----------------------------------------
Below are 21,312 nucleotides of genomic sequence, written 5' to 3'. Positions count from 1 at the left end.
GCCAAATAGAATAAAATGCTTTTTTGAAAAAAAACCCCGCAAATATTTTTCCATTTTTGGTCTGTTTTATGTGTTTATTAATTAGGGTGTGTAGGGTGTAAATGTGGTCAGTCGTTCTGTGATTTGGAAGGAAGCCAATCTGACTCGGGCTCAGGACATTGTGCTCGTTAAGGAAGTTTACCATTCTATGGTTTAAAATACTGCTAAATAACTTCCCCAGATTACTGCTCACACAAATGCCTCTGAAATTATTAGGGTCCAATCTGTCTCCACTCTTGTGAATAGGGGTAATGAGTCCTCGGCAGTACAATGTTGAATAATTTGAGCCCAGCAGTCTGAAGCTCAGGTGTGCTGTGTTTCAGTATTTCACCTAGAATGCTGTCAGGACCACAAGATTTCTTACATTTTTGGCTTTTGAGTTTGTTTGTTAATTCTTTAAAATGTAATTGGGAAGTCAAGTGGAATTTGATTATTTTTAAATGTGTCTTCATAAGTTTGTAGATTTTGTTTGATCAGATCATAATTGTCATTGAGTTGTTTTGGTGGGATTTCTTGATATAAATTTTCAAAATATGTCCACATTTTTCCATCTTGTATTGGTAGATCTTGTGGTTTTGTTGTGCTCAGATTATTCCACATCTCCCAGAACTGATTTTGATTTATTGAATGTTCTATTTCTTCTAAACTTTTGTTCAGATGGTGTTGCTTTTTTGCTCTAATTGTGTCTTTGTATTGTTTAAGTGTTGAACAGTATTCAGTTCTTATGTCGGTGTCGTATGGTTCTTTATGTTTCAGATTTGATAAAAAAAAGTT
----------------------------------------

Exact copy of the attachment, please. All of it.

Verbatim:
Below are 21,312 nucleotides of genomic sequence, written 5' to 3'. Positions count from 1 at the left end.
GCCAAATAGAATAAAATGCTTTTTTGAAAAAAAACCCCGCAAATATTTTTCCATTTTTGGTCTGTTTTATGTGTTTATTAATTAGGGTGTGTAGGGTGTAAATGTGGTCAGTCGTTCTGTGATTTGGAAGGAAGCCAATCTGACTCGGGCTCAGGACATTGTGCTCGTTAAGGAAGTTTACCATTCTATGGTTTAAAATACTGCTAAATAACTTCCCCAGATTACTGCTCACACAAATGCCTCTGAAATTATTAGGGTCCAATCTGTCTCCACTCTTGTGAATAGGGGTAATGAGTCCTCGGCAGTACAATGTTGAATAATTTGAGCCCAGCAGTCTGAAGCTCAGGTGTGCTGTGTTTCAGTATTTCACCTAGAATGCTGTCAGGACCACAAGATTTCTTACATTTTTGGCTTTTGAGTTTGTTTGTTAATTCTTTAAAATGTAATTGGGAAGTCAAGTGGAATTTGATTATTTTTAAATGTGTCTTCATAAGTTTGTAGATTTTGTTTGATCAGATCATAATTGTCATTGAGTTGTTTTGGTGGGATTTCTTGATATAAATTTTCAAAATATGTCCACATTTTTCCATCTTGTATTGGTAGATCTTGTGGTTTTGTTGTGCTCAGATTATTCCACATCTCCCAGAACTGATTTTGATTTATTGAATGTTCTATTTCTTCTAAACTTTTGTTCAGATGGTGTTGCTTTTTTGCTCTAATTGTGTCTTTGTATTGTTTAAGTGTTGAACAGTATTCAGTTCTTATGTCGGTGTCGTATGGTTCTTTATGTTTCAGATTTGATAAAAAAAAGTT